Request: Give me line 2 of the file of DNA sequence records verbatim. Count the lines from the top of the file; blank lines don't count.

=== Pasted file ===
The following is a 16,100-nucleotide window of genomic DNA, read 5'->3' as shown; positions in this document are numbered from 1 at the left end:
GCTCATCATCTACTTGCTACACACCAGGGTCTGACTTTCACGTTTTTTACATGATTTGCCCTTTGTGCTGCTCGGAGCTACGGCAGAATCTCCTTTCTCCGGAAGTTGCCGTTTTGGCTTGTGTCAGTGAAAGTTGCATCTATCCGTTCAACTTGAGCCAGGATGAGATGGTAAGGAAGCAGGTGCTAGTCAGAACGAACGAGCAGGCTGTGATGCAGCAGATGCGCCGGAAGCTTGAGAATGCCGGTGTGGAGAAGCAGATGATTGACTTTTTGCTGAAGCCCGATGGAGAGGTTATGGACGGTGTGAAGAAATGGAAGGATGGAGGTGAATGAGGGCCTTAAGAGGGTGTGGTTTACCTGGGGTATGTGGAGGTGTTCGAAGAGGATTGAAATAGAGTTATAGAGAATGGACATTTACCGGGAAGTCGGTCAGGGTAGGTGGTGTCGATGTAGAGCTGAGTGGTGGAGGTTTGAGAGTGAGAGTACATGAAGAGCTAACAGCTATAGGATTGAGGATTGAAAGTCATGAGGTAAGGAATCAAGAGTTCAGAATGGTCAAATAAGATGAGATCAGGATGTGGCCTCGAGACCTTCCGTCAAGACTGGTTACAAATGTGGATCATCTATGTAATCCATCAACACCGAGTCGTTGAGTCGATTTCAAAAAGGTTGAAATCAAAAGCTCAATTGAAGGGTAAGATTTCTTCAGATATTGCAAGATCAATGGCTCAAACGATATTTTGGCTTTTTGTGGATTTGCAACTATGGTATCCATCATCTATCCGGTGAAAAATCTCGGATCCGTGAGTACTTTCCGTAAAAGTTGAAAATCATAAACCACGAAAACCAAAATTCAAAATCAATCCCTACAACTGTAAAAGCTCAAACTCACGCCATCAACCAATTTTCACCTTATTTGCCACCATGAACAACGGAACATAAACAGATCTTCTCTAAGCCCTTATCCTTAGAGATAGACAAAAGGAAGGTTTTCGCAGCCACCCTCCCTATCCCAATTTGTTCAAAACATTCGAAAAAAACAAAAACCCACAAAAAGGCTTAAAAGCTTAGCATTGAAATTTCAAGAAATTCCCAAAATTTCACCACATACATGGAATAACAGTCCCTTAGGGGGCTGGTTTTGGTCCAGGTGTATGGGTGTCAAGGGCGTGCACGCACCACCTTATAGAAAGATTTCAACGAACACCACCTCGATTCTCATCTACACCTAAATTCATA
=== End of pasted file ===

GCTCATCATCTACTTGCTACACACCAGGGTCTGACTTTCACGTTTTTTACATGATTTGCCCTTTGTGCTGCTCGGAGCTACGGCAGAATCTCCTTTCTCCGGAAGTTGCCGTTTTGGCTTGTGTCAGTGAAAGTTGCATCTATCCGTTCAACTTGAGCCAGGATGAGATGGTAAGGAAGCAGGTGCTAGTCAGAACGAACGAGCAGGCTGTGATGCAGCAGATGCGCCGGAAGCTTGAGAATGCCGGTGTGGAGAAGCAGATGATTGACTTTTTGCTGAAGCCCGATGGAGAGGTTATGGACGGTGTGAAGAAATGGAAGGATGGAGGTGAATGAGGGCCTTAAGAGGGTGTGGTTTACCTGGGGTATGTGGAGGTGTTCGAAGAGGATTGAAATAGAGTTATAGAGAATGGACATTTACCGGGAAGTCGGTCAGGGTAGGTGGTGTCGATGTAGAGCTGAGTGGTGGAGGTTTGAGAGTGAGAGTACATGAAGAGCTAACAGCTATAGGATTGAGGATTGAAAGTCATGAGGTAAGGAATCAAGAGTTCAGAATGGTCAAATAAGATGAGATCAGGATGTGGCCTCGAGACCTTCCGTCAAGACTGGTTACAAATGTGGATCATCTATGTAATCCATCAACACCGAGTCGTTGAGTCGATTTCAAAAAGGTTGAAATCAAAAGCTCAATTGAAGGGTAAGATTTCTTCAGATATTGCAAGATCAATGGCTCAAACGATATTTTGGCTTTTTGTGGATTTGCAACTATGGTATCCATCATCTATCCGGTGAAAAATCTCGGATCCGTGAGTACTTTCCGTAAAAGTTGAAAATCATAAACCACGAAAACCAAAATTCAAAATCAATCCCTACAACTGTAAAAGCTCAAACTCACGCCATCAACCAATTTTCACCTTATTTGCCACCATGAACAACGGAACATAAACAGATCTTCTCTAAGCCCTTATCCTTAGAGATAGACAAAAGGAAGGTTTTCGCAGCCACCCTCCCTATCCCAATTTGTTCAAAACATTCGAAAAAAACAAAAACCCACAAAAAGGCTTAAAAGCTTAGCATTGAAATTTCAAGAAATTCCCAAAATTTCACCACATACATGGAATAACAGTCCCTTAGGGGGCTGGTTTTGGTCCAGGTGTATGGGTGTCAAGGGCGTGCACGCACCACCTTATAGAAAGATTTCAACGAACACCACCTCGATTCTCATCTACACCTAAATTCATA